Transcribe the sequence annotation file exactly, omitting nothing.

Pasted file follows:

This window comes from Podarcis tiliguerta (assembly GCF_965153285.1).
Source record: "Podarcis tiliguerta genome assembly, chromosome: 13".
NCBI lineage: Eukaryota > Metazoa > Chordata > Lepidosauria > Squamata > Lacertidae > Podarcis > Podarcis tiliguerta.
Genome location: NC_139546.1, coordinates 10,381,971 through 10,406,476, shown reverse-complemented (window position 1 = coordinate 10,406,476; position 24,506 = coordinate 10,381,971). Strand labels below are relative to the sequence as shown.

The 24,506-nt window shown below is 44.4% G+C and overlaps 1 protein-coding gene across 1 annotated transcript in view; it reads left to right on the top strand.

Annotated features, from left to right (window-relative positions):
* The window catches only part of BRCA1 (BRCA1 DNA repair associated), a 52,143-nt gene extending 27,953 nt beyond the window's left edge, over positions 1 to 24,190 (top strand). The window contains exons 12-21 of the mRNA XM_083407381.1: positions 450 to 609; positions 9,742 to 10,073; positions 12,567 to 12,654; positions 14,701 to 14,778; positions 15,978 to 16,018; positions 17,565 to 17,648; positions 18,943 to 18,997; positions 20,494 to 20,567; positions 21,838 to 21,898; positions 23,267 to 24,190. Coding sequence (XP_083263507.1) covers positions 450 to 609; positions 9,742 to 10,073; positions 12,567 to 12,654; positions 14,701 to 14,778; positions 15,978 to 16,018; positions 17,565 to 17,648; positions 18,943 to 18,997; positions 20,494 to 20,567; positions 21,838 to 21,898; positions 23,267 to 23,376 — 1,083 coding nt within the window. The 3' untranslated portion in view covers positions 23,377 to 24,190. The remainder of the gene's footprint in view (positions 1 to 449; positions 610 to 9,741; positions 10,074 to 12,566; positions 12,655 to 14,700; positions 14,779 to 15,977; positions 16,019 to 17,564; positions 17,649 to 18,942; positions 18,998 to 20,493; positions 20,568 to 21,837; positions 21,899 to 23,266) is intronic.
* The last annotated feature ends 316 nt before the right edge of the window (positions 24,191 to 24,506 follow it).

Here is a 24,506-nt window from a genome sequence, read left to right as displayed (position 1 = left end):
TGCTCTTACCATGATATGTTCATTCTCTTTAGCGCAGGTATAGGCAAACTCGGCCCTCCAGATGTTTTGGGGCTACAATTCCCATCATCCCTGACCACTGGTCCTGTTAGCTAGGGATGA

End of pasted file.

This window comes from Podarcis tiliguerta (assembly GCF_965153285.1).
Source record: "Podarcis tiliguerta genome assembly, chromosome: 13".
NCBI lineage: Eukaryota > Metazoa > Chordata > Lepidosauria > Squamata > Lacertidae > Podarcis > Podarcis tiliguerta.
Genome location: NC_139546.1, coordinates 10,381,971 through 10,406,476, shown reverse-complemented (window position 1 = coordinate 10,406,476; position 24,506 = coordinate 10,381,971). Strand labels below are relative to the sequence as shown.

The 24,506-nt window shown below is 44.4% G+C and overlaps 1 protein-coding gene across 1 annotated transcript in view; it reads left to right on the top strand.

Annotated features, from left to right (window-relative positions):
* The window catches only part of BRCA1 (BRCA1 DNA repair associated), a 52,143-nt gene extending 27,953 nt beyond the window's left edge, over positions 1 to 24,190 (top strand). The window contains exons 12-21 of the mRNA XM_083407381.1: positions 450 to 609; positions 9,742 to 10,073; positions 12,567 to 12,654; positions 14,701 to 14,778; positions 15,978 to 16,018; positions 17,565 to 17,648; positions 18,943 to 18,997; positions 20,494 to 20,567; positions 21,838 to 21,898; positions 23,267 to 24,190. Coding sequence (XP_083263507.1) covers positions 450 to 609; positions 9,742 to 10,073; positions 12,567 to 12,654; positions 14,701 to 14,778; positions 15,978 to 16,018; positions 17,565 to 17,648; positions 18,943 to 18,997; positions 20,494 to 20,567; positions 21,838 to 21,898; positions 23,267 to 23,376 — 1,083 coding nt within the window. The 3' untranslated portion in view covers positions 23,377 to 24,190. The remainder of the gene's footprint in view (positions 1 to 449; positions 610 to 9,741; positions 10,074 to 12,566; positions 12,655 to 14,700; positions 14,779 to 15,977; positions 16,019 to 17,564; positions 17,649 to 18,942; positions 18,998 to 20,493; positions 20,568 to 21,837; positions 21,899 to 23,266) is intronic.
* The last annotated feature ends 316 nt before the right edge of the window (positions 24,191 to 24,506 follow it).

Here is a 24,506-nt window from a genome sequence, read left to right as displayed (position 1 = left end):
TGCTCTTACCATGATATGTTCATTCTCTTTAGCGCAGGTATAGGCAAACTCGGCCCTCCAGATGTTTTGGGGCTACAATTCCCATCATCCCTGACCACTGGTCCTGTTAGCTAGGGATGA